In New Jersey can an expert witness testify beyond the scope of the subject matter of his report?
In limited circumstances the answer is yes so long as the party proffering the expert’s report did not treat the report as an adoptive admission in pretrial discovery.
The controlling case is Skibinski v. Smith, 206 N.J. Super. 349 (App. Div. 1985), which involved an automobile negligence claim brought by a husband and his wife. The Skibinskis appealed from their $70,000 jury verdict, arguing that the trial judge erroneously excluded the opinion testimony of their neurological experts that the husband was totally disabled by the accident and unemployable because the experts failed to include the opinion in their reports produced before the trial.
The Sabinskis offered the testimony of two neurologists to prove that the husband was totally disabled. Neither report contained an opinion that the husband’s disability was total leaving him permanently unemployable. In excluding the proffered testimony the trial judge stated that an expert’s testimony must be confined to the opinions expressed in the expert’s report provided in discovery.
The appeals court reversed on the basis that the reports could not be considered an “adoptive admission” by plaintiffs. The Appellate Division noted a distinction between furnishing answers to interrogatories or written questions in advance of the trial and producing an expert’s report in response to a request contained in interrogatories.
A party is thus not ordinarily bound at trial by a witness’s statement furnished in discovery. However, because a party is bound by his own admissions he may become bound by the statements of others if the party expressly adopts those statements as his own. See Evid.R. 63(8) (Authorized and Adoptive Admissions).
The appellate court cited the following two examples where a party’s production of an expert’s report in pretrial discovery can serve to limit the expert’s trial testimony:
- Where a party responds to an interrogatory question by stating “See my expert’s report.” In that setting the report’s contents deemed responsive to the interrogatory become statements of that party and constitute binding discovery admissions. “In that event, the expert’s testimony will be limited to the contents of his report — not because the report had been furnished in discovery, but because by his answer to an interrogatory the party adopted the contents of the report as his own admissions. Sallo v. Sabatino, 146 N.J.Super. 416, 418 (App.Div. 1976), certif. den., 75 N.J. 24 (1977).”
- 4:10-2(d)(1) permits a party to require, through interrogatories, any other party to “state the subject matter on which [his] expert is expected to testify, to state the substance of the facts and opinions to which the expert is expected to testify and a summary of the grounds for each opinion….” A party offering an expert witness must answer such interrogatories when they are propounded. The answers are admissions and may therefore be used to limit the expert’s testimony.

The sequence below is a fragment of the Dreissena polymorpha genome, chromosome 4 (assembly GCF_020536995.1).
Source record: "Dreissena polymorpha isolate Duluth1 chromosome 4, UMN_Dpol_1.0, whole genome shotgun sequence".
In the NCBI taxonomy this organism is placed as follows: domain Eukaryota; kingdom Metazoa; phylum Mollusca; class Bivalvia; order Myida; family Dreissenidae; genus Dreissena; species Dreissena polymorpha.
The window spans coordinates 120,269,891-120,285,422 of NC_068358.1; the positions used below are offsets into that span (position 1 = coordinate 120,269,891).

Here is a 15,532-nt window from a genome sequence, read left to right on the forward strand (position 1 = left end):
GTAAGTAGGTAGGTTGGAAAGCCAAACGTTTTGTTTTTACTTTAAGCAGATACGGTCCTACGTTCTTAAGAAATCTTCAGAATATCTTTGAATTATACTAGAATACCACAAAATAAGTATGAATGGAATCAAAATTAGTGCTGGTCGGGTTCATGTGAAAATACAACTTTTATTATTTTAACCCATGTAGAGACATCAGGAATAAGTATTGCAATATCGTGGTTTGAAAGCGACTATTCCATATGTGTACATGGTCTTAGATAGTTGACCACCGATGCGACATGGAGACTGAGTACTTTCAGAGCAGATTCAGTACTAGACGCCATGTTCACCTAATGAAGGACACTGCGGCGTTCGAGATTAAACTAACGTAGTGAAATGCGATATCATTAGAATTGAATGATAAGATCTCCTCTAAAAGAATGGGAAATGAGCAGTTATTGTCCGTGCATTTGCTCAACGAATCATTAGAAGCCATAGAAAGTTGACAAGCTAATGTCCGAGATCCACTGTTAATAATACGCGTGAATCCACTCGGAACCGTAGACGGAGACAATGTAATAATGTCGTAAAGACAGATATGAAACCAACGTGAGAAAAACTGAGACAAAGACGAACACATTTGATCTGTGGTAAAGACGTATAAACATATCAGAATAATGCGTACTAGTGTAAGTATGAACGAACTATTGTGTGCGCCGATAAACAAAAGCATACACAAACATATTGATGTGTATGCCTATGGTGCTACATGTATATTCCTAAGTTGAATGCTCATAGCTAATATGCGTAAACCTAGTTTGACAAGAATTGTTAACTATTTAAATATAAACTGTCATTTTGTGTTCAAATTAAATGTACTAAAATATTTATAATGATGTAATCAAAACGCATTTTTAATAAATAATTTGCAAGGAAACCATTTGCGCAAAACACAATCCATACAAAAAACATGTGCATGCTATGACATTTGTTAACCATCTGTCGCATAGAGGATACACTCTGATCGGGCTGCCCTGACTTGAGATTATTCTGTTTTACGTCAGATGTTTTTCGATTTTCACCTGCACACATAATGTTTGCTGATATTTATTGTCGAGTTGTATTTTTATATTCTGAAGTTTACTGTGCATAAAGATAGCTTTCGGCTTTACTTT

The defendants in Skabinski followed the Uniform Interrogatories appearing in Form A in Appendix II to the New Jersey Court Rules. “That form merely contains a request for a copy of an expert’s report and therefore does not produce admissions that can be used to limit the expert’s testimony at trial. The trial judge therefore erred in mechanically limiting the doctors’ testimony to the contents of their reports.”
Under the guidance of Skabinski, merely producing an expert’s report in pretrial discovery is not tantamount to an adoptive admission restricting the expert’s trial testimony to the scope of his report unless the report is produced in response to a specific interrogatory asking for: (1) certain information and the answering party responds, “see attached expert’s report”; or (2) a summary of what the expert is expected to testify, including the substance of the expert’s facts and opinions,
In Skabinski, the appellate court concluded that at least 2 years before the trial defendants knew that plaintiffs would be claiming permanent disability that rendered the husband unemployable. Thus, the appeals court determined the absence of unfair surprise or prejudice further militated against excluding the evidence of the experts’ testimony.
Disclaimer: This post is for informational purposes only, and is not intended to create an attorney-client relationship between the reader and author or between the reader and the law firm of LoFaro & Reiser.